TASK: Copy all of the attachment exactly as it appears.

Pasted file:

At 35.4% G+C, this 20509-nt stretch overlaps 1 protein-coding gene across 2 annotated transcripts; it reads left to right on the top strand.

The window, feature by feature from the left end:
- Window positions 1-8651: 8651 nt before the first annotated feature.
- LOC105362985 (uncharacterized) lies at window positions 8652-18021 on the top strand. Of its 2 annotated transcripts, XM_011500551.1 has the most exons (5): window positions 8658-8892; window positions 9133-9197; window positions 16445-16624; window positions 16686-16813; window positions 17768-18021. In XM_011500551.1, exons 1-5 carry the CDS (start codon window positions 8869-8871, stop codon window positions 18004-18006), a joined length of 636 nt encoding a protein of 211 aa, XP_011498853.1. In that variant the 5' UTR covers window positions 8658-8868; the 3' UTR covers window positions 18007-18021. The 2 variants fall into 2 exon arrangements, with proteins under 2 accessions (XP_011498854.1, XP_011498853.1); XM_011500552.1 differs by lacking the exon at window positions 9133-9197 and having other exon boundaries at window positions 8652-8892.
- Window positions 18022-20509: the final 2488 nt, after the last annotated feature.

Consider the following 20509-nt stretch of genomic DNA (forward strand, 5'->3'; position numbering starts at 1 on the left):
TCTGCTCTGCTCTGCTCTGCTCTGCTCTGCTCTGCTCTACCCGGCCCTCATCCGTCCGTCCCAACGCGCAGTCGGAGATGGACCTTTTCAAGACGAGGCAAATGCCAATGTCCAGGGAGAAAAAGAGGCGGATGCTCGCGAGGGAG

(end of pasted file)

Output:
At 35.4% G+C, this 20509-nt stretch overlaps 1 protein-coding gene across 2 annotated transcripts; it reads left to right on the top strand.

The window, feature by feature from the left end:
- Window positions 1-8651: 8651 nt before the first annotated feature.
- LOC105362985 (uncharacterized) lies at window positions 8652-18021 on the top strand. Of its 2 annotated transcripts, XM_011500551.1 has the most exons (5): window positions 8658-8892; window positions 9133-9197; window positions 16445-16624; window positions 16686-16813; window positions 17768-18021. In XM_011500551.1, exons 1-5 carry the CDS (start codon window positions 8869-8871, stop codon window positions 18004-18006), a joined length of 636 nt encoding a protein of 211 aa, XP_011498853.1. In that variant the 5' UTR covers window positions 8658-8868; the 3' UTR covers window positions 18007-18021. The 2 variants fall into 2 exon arrangements, with proteins under 2 accessions (XP_011498854.1, XP_011498853.1); XM_011500552.1 differs by lacking the exon at window positions 9133-9197 and having other exon boundaries at window positions 8652-8892.
- Window positions 18022-20509: the final 2488 nt, after the last annotated feature.

Consider the following 20509-nt stretch of genomic DNA (forward strand, 5'->3'; position numbering starts at 1 on the left):
TCTGCTCTGCTCTGCTCTGCTCTGCTCTGCTCTGCTCTACCCGGCCCTCATCCGTCCGTCCCAACGCGCAGTCGGAGATGGACCTTTTCAAGACGAGGCAAATGCCAATGTCCAGGGAGAAAAAGAGGCGGATGCTCGCGAGGGAG